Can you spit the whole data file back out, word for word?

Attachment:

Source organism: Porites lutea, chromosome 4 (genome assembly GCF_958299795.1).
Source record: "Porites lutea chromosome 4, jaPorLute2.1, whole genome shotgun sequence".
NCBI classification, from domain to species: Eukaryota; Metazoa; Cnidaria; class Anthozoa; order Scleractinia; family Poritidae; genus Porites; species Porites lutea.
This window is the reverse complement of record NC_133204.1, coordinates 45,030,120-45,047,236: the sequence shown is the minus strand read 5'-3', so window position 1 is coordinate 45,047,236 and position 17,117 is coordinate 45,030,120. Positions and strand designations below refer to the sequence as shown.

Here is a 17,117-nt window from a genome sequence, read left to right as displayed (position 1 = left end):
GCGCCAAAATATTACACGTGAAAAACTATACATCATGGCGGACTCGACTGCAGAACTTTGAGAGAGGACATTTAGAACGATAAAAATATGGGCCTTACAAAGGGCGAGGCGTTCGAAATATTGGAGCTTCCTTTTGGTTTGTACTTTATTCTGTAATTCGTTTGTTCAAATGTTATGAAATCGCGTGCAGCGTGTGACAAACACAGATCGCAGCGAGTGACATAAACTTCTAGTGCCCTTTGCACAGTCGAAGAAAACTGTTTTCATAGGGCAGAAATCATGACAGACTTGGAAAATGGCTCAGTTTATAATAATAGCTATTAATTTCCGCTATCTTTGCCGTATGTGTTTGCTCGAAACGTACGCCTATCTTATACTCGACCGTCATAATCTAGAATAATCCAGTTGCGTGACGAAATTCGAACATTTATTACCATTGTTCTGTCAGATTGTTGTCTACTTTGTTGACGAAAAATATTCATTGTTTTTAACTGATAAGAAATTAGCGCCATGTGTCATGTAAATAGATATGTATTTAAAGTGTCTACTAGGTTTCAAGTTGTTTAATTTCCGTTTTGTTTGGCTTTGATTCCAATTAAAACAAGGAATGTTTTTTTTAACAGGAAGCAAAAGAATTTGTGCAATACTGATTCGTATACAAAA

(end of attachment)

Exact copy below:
Source organism: Porites lutea, chromosome 4 (genome assembly GCF_958299795.1).
Source record: "Porites lutea chromosome 4, jaPorLute2.1, whole genome shotgun sequence".
NCBI classification, from domain to species: Eukaryota; Metazoa; Cnidaria; class Anthozoa; order Scleractinia; family Poritidae; genus Porites; species Porites lutea.
This window is the reverse complement of record NC_133204.1, coordinates 45,030,120-45,047,236: the sequence shown is the minus strand read 5'-3', so window position 1 is coordinate 45,047,236 and position 17,117 is coordinate 45,030,120. Positions and strand designations below refer to the sequence as shown.

Here is a 17,117-nt window from a genome sequence, read left to right as displayed (position 1 = left end):
GCGCCAAAATATTACACGTGAAAAACTATACATCATGGCGGACTCGACTGCAGAACTTTGAGAGAGGACATTTAGAACGATAAAAATATGGGCCTTACAAAGGGCGAGGCGTTCGAAATATTGGAGCTTCCTTTTGGTTTGTACTTTATTCTGTAATTCGTTTGTTCAAATGTTATGAAATCGCGTGCAGCGTGTGACAAACACAGATCGCAGCGAGTGACATAAACTTCTAGTGCCCTTTGCACAGTCGAAGAAAACTGTTTTCATAGGGCAGAAATCATGACAGACTTGGAAAATGGCTCAGTTTATAATAATAGCTATTAATTTCCGCTATCTTTGCCGTATGTGTTTGCTCGAAACGTACGCCTATCTTATACTCGACCGTCATAATCTAGAATAATCCAGTTGCGTGACGAAATTCGAACATTTATTACCATTGTTCTGTCAGATTGTTGTCTACTTTGTTGACGAAAAATATTCATTGTTTTTAACTGATAAGAAATTAGCGCCATGTGTCATGTAAATAGATATGTATTTAAAGTGTCTACTAGGTTTCAAGTTGTTTAATTTCCGTTTTGTTTGGCTTTGATTCCAATTAAAACAAGGAATGTTTTTTTTAACAGGAAGCAAAAGAATTTGTGCAATACTGATTCGTATACAAAA